This person (and probably all the writers of the links) are coming from a kind place.  At least one of the pieces, the writer identified a problem in writing and is trying to fix it in her own work.  It’s the “issue” of describing people.  We live in a diverse world, especially in America.  We’re not one homogenized ethnic society: there is a need to define our characters in such terms.  But you don’t have to constantly reference that distinction.

One writer in one of the links points out in a book she’s read that at least once one of the black characters is compared to a cockroach.  She felt that being compared to a bug wasn’t all that flattering.  She also doesn’t want to start sounding like she’s describing coffee drinks when talking about her characters.  These are completely valid points.  But what’s got me confused is how often is she going to be describing her characters?

+ Lily smiled wide, her pearl white teeth nearly glowing amidst her dark brown skin, like dark chocolate and just as smooth….

+ Ebony hammers came flying at Paul’s face and before he knew what hit him, he was lying on the ground with Lily standing over him, her fists so tight light brown spots showed on her black knuckles…..

+ She picked up the light blue envelope with her chocolate fingers….

+ Her kinky curls bounced as she shook her midnight face back and forth.  “No!” cried Lily.  “It isn’t true!”…..

+ He kissed her on her brown sugar lips….

You don’t need to do this, writers of the Western world!  There is no reason for the crap I’ve written above.  Tell your reader about the character and move on.  That’s all you need to do.  But make it obvious, or else we’ll have a Hunger Games casting racist twitter scandal all over again (Man, that was annoying).

I understand we live in a highly visual world, and I am a visual learner, but the amount of description that happens in modern writing is getting out of control.  We don’t need to know the color of the wallpaper unless it relates to the main plot.  If it’s a major plot point that the wallpaper is blue with yellow cornflowers, then so be it, mention it in detail.  But if it doesn’t matter, skip the interior decoration.  If it’s essential that we remember a character is white, black, Indian, Chinese, Puerto Rican, or from L.A. then mention it, work it in.  But, again, if it’s not central to the plot, then leave it out.  When in doubt, man…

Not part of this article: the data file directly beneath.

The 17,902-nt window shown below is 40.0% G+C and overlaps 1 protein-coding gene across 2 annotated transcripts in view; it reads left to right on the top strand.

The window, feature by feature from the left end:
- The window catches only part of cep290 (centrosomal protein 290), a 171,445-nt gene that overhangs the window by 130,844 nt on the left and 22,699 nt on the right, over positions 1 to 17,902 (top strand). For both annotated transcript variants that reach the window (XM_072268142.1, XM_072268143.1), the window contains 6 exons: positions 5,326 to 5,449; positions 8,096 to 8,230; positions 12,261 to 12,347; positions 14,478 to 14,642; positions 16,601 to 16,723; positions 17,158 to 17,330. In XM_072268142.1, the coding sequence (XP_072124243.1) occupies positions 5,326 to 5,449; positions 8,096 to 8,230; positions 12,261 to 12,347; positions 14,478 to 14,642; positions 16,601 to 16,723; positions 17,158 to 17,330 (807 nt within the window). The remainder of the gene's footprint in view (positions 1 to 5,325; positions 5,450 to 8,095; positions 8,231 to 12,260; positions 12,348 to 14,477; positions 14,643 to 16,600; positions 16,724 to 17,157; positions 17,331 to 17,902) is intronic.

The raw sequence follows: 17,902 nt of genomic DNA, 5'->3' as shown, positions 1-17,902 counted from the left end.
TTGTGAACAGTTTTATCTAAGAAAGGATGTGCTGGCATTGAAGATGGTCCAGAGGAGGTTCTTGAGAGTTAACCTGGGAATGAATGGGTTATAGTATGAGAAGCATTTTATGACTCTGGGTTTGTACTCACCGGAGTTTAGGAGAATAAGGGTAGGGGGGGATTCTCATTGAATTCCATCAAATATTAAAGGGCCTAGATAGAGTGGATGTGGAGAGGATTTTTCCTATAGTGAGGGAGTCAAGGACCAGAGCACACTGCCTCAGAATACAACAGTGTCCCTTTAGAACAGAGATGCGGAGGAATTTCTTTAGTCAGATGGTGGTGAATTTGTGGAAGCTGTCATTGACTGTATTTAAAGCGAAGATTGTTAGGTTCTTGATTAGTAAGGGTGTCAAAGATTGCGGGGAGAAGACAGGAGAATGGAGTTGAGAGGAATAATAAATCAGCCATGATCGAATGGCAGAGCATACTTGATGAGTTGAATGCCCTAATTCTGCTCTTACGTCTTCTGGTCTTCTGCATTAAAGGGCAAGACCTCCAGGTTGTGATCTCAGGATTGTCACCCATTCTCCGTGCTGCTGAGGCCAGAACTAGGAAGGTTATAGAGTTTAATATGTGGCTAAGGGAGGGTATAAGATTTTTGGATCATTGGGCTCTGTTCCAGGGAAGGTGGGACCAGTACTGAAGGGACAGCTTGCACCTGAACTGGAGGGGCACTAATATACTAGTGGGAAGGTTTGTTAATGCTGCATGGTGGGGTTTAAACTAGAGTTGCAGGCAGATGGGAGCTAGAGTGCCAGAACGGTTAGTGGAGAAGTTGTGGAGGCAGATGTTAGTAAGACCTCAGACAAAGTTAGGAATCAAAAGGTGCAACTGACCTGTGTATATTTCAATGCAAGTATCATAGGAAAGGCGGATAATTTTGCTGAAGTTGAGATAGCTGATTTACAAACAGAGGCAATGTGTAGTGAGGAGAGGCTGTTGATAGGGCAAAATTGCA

Sensitive white American aspiring writers, you don’t need to worry all that much about this “issue”.  Unless it’s very important to your story, it’s highly irrelevant.  When they make a movie out of your story, if you’re around to have any say in it, then you can make sure things are adhering to your vision, but ultimately it doesn’t matter.  You don’t have to worry about being ethnically sensitive quite as much as this blog seems to think you do.  In John Grisham’s The Pelican Brief, Gray Grantham is a middle aged white guy; in the movie he’s Denzel Washington — and there’s no real difference between the characters.  In Stephen King’s “Rita Hayworth and Shawshank Redemption” Red is a red-haired Irish guy; in the movie The Shawshank Redemption, he’s Morgan Freeman.  Still totally cool.  No one knew that Dean Thomas in the Harry Potter series was meant to be black until they made the first movie and J.K. was adamant they cast a black boy as that character.  Suzanne Collins specifically mentions that two of her characters are black and, apparently, a quarter of her readership completely missed that detail.

It doesn’t much matter how you describe your characters, as long as you don’t over describe them.  Let your readers know what they need to know about the characters’ physical description and move on to your story.  The less you worry about descriptive words, the more you can focus on your plot — because it’s plot development that modern writers need to be working on, trust me.

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Also: “characters of color”?  

And: Not all of these links are about writing about non-white characters; some of them, I’m sure, are useful.